Can Lateralization of Reverse Shoulder Arthroplasty Improve Active External Rotation in Patients with Preoperative Fatty Infiltration of the Infraspinatus and Teres Minor?

J Clin Med. 2021 Sep 13;10(18):4130. doi: 10.3390/jcm10184130.


(1) Background: Postoperative recovery of external rotation after reverse shoulder arthroplasty (RSA) has been reported despite nonfunctional external rotator muscles. Thus, this study aimed to clinically determine the ideal prosthetic design allowing external rotation recovery in such a cohort. (2) Methods: A monocentric comparative study was retrospectively performed on patients who had primary RSA between June 2013 and February 2018 with a significant preoperative fatty infiltration of the infraspinatus and teres minor. Two groups were formed with patients with a lateral humerus/lateral glenoid 145° onlay RSA-the onlay group (OG), and a medial humerus/lateral glenoid 155° inlay RSA-the inlay group (IG). Patients were matched 1:1 by age, gender, indication, preoperative range of motion (ROM), and Constant score. The ROM and Constant scores were assessed preoperatively and at a minimum follow-up of two years. (3) Results: Forty-seven patients have been included (23 in OG and 24 in IG). Postoperative external rotation increased significantly in the OG only (p = 0.049), and its postoperative value was significantly greater than that of the IG by 11.1° (p = 0.028). (4) Conclusion: The use of a lateralized humeral stem with a low neck-shaft angle resulted in significantly improved external rotation compared to a medialized humeral 155° stem, even in cases of severe fatty infiltration of the infraspinatus and teres minor. Humeral lateralization and a low neck-shaft angle should be favored when planning an RSA in a patient without a functional posterior rotator cuff.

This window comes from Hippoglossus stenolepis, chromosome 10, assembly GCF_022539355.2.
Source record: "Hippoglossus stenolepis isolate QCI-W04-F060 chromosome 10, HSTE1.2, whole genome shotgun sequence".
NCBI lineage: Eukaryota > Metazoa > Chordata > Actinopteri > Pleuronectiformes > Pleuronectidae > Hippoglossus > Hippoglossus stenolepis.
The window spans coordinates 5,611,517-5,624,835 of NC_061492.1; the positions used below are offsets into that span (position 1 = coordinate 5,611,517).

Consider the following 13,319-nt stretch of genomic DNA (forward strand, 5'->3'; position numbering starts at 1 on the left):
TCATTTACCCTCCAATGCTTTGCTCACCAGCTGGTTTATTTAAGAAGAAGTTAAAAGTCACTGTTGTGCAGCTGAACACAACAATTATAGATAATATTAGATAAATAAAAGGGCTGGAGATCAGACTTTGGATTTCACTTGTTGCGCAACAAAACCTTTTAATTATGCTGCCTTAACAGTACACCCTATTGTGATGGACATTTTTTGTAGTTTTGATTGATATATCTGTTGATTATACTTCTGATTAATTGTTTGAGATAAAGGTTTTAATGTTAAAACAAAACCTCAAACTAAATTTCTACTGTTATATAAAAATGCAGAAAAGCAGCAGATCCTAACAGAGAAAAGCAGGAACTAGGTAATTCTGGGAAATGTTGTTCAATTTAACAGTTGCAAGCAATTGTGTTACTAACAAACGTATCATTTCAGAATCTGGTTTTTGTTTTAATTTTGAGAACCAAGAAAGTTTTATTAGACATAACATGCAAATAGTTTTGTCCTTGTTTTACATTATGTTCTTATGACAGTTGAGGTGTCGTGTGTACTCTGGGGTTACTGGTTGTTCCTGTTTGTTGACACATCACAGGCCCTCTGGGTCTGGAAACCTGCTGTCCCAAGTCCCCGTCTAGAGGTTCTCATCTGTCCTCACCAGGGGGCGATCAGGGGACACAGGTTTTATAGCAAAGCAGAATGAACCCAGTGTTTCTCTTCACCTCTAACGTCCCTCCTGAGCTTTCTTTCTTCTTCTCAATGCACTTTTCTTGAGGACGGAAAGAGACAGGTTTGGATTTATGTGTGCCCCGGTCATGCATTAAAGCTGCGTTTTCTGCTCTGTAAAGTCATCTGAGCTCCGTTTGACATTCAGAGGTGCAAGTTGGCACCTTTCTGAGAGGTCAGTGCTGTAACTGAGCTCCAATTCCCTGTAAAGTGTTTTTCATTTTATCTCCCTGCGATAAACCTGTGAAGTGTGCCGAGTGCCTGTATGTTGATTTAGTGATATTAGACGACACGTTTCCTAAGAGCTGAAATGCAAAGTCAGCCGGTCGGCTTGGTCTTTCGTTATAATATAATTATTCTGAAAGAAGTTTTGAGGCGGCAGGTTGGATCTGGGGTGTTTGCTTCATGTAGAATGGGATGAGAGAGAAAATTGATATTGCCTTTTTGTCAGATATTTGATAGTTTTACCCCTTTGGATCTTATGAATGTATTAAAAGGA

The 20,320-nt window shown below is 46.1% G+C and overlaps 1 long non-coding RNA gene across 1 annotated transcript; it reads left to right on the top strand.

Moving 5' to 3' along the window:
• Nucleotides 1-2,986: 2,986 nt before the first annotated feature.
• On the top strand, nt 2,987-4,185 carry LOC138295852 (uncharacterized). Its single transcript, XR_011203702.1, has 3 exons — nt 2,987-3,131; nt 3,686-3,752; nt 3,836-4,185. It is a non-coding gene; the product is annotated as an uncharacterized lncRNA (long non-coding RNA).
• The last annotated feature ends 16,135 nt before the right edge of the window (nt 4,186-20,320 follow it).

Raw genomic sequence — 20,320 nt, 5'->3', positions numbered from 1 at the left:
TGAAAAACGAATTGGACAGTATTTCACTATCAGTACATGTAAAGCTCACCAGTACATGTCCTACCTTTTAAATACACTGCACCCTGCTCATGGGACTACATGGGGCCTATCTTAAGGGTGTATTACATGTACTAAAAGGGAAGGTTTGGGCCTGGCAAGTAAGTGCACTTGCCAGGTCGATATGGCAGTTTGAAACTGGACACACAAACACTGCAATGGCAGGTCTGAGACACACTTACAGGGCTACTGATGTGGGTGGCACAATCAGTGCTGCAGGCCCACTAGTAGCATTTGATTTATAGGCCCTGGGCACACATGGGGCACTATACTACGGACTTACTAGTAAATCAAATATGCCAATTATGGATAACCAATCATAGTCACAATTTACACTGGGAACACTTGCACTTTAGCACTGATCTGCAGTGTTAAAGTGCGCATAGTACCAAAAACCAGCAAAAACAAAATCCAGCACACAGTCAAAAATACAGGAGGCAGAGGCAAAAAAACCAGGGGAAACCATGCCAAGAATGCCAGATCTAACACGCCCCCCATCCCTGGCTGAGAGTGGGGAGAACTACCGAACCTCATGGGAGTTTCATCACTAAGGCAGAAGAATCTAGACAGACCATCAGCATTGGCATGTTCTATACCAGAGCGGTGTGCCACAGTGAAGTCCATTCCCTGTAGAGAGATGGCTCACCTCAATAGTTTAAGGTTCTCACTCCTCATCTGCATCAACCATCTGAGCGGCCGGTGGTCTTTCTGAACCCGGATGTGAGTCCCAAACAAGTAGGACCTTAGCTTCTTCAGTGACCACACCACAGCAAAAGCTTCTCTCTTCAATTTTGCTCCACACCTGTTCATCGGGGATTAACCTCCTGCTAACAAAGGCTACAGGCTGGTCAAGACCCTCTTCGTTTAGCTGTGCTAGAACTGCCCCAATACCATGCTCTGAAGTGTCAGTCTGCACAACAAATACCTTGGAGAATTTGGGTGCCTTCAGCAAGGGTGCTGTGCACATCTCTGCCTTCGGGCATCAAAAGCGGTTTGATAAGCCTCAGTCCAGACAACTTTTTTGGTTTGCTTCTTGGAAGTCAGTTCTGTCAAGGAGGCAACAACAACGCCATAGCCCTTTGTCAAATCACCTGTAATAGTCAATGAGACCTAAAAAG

Keywords: PROMs; complication; degeneration; design; prosthesis; range of motion; results.

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